The Design-Centric Company

Jon Kolko contributed a great article in the September 2015 issue of Harvard Business Review. In Design Thinking Comes of Age (subscription required), Kolko makes the case for corporate leaders to develop a more design-centric culture within their companies. There is a general shift under way towards greater design centricity as leaders look for new ways to deal with complexity in business. Below are some principles that Kolko lays out to help define a design-centric culture. If adopted, they could help bring design closer to the centre of any business.

Focus on users’ experiences, especially emotional ones. Companies can accomplish a lot by empowering employees to observe and give feedback on processes and user experiences. When doing so, leaders should allow space for emotional language, not just specs.

For example, some financial processes, such as invoicing and payments, can be key client touchpoints for a company. In a design-centric company, these financial touch points could be designed in a way that focuses on a user experience that goes beyond operational efficiency. As a result, simple touchpoints can create a good impression and reinforce a trusting relationship.

Create models to examine complex problems. Design thinking was originally associated with tangible objects, but more recently has worked for intangible processes, such as a customer experience. Companies can use “design artefacts”, such as charts, diagrams and sketches, to better comprehend and solve problems that can’t be visualised on a spreadsheet.

Use prototypes to explore potential solutions. Whilst models help to explore the problem space, prototypes help to examine the solution. Great design-centric companies tinker with ideas openly and iterate quickly with prototypes. This creates a feedback loop of testing and reflection that transforms a rough idea into something truly valuable.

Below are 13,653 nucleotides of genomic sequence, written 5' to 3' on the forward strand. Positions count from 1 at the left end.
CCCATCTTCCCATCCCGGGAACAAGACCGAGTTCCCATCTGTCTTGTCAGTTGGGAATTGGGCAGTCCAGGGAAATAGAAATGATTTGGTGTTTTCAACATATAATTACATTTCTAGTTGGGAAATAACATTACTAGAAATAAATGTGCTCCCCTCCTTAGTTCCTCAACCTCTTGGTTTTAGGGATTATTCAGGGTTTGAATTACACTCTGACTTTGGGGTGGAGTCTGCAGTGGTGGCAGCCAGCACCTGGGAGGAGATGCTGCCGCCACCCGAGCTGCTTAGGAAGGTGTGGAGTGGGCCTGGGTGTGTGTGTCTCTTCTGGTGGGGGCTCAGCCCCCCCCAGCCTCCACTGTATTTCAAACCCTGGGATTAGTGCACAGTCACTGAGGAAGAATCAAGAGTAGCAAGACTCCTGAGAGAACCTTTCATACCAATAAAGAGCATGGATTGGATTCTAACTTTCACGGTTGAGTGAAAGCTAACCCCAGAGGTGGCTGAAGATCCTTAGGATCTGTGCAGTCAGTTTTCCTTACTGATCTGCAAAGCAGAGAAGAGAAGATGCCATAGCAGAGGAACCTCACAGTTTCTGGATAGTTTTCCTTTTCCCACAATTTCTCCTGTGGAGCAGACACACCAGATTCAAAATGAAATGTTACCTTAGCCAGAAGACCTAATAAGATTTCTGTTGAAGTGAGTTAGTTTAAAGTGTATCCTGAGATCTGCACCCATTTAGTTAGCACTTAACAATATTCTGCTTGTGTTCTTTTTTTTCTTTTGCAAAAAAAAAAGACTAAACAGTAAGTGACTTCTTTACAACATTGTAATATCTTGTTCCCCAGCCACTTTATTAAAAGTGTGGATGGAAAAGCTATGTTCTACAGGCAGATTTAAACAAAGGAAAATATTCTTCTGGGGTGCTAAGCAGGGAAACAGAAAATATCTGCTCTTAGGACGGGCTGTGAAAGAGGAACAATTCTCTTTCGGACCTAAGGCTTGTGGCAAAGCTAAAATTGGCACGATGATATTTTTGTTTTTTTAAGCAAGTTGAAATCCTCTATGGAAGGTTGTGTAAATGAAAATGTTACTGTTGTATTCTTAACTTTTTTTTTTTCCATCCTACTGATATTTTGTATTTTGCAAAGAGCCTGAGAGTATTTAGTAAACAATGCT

Tolerate failure. The iterative nature of design means that design teams rarely get it perfect the first time. While not encouraging failure, a design culture does recognise that sometimes the breakthrough comes after testing and learning from designs that are, let’s just say, less than perfect. Does anyone remember the Apple Newton tablet? How about the Apple Lisa, Pippin gaming system, or Copland operating system? If not, go ahead and Google them. We’ll wait.

Exhibit thoughtful restraint. Many products that create the strongest emotional experiences for their customers also deliver fewer features than their competition. There is value in deciding on what you want to do better than anyone else and focusing your energy on just that.

Creating a design-centric company requires focus and leadership from the top, otherwise it’s difficult to overcome the cultural challenges of accepting ambiguity, embracing risks, and resetting expectations. Corporate leaders may buy into design as a quick fix, but without removing entrenched cultural dynamics very little is likely to change. The payoffs, however, are great - a company where people want to work, that responds quickly to new business challenges, and that values individual contributors.

Design thinking is not just for designers. Simitri offers design thinking workshops to help teams and leaders solve problems, lead change, and drive business results. For more information please contact us.